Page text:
German Army to Get Military Rabbis Again After 100 Years
BERLIN — Germany's government decided Wednesday to reintroduce military rabbis, backing a proposal by the Central Council of Jews to restore religious counseling for Jews serving in the armed forces after more than a century without such assistance.
“Today, we set an important example for our Jewish soldiers,” German Defense Minister Annegret Kramp-Karrenbauer tweeted after the decision by Chancellor Angela Merkel's Cabinet.
Kramp-Karrenbauer said the addition of military rabbis was a clear commitment to Jewish life in Germany.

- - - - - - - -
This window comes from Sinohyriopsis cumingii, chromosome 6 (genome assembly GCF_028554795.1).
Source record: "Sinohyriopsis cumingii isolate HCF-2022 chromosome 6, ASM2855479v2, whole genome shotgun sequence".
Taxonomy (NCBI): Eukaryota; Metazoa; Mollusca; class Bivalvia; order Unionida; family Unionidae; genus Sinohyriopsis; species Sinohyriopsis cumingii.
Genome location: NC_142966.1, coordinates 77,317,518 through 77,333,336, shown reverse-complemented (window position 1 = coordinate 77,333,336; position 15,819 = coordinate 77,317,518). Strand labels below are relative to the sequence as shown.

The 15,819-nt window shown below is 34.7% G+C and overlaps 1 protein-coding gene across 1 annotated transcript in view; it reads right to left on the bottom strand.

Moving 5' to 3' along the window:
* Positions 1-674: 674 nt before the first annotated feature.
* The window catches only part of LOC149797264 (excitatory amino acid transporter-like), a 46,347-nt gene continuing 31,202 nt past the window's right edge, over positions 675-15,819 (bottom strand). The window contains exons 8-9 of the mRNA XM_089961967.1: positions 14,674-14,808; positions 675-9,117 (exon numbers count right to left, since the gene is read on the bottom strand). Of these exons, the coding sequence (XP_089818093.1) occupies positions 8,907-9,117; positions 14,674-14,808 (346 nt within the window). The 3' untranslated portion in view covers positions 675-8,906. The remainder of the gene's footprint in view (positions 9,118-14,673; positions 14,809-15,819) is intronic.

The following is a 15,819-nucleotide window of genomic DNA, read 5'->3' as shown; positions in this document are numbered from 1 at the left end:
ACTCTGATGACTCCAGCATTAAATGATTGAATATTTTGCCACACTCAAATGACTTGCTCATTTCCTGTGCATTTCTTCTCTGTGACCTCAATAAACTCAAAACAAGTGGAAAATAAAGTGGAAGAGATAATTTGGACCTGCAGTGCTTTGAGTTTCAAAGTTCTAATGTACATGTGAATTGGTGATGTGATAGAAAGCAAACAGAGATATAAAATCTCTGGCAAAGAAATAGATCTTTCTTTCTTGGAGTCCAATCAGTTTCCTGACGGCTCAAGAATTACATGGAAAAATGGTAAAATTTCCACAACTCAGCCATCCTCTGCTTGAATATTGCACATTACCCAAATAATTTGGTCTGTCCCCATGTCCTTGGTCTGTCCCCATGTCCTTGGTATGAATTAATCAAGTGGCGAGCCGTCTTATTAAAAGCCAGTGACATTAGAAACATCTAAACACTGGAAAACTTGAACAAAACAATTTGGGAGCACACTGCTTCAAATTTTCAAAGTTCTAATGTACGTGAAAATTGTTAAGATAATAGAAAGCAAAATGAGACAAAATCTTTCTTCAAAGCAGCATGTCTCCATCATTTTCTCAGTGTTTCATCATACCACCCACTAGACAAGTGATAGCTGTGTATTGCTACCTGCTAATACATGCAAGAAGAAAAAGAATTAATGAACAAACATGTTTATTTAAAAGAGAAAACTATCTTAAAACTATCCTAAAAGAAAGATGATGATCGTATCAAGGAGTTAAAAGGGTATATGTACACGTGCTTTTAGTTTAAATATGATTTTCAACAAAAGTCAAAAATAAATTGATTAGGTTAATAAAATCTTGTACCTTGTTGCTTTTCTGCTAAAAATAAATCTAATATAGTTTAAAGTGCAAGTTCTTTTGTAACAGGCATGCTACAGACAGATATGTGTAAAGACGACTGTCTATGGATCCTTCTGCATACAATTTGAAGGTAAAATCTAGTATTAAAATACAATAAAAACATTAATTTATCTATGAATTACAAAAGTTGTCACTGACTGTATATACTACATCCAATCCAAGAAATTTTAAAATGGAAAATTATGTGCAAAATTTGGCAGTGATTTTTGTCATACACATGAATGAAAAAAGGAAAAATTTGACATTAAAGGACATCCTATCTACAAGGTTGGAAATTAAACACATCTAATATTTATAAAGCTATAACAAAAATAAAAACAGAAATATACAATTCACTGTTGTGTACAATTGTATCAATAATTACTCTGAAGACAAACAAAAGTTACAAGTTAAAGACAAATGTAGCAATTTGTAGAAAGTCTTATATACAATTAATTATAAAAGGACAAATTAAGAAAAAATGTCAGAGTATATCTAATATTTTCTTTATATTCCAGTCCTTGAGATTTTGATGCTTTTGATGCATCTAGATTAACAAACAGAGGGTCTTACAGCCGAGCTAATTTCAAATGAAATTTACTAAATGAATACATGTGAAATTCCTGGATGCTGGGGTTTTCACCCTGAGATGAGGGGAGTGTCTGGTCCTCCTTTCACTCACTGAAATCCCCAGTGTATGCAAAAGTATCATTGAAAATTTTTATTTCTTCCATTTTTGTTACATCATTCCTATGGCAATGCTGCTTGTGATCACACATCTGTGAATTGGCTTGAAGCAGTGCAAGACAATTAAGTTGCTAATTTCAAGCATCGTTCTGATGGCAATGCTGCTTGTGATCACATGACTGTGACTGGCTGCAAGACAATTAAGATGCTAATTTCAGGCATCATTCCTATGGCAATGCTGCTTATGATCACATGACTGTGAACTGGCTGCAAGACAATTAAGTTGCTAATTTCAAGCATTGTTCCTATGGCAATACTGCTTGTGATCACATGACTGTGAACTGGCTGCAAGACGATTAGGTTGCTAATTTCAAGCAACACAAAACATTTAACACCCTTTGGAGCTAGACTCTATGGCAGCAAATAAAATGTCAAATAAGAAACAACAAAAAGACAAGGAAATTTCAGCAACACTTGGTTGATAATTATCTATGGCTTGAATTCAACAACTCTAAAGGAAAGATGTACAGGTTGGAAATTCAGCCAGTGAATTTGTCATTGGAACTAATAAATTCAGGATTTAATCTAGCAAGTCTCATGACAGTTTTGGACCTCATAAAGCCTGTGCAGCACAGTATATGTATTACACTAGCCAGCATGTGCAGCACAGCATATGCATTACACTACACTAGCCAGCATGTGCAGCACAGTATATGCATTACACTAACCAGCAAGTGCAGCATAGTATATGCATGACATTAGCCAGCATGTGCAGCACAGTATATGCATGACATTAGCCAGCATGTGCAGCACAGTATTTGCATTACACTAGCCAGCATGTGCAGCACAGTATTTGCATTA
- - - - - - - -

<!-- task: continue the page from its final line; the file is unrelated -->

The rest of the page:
The German army does not document the religious affiliations of its members. But according to estimates about 300 Jews, 1,400 Muslims and 94,000 Christians are in the Bundeswehr armed forces, German media reported.
The German army has only Catholic and Lutheran chaplains, but there are plans to also introduce Muslim religious counseling in the Bundeswehr, the government said.
During World War I, many Jews fought for Germany. Rabbis were relatively common in the military until Adolf Hitler's Nazis came to power in 1933 and excluded Jews from all spheres of public life.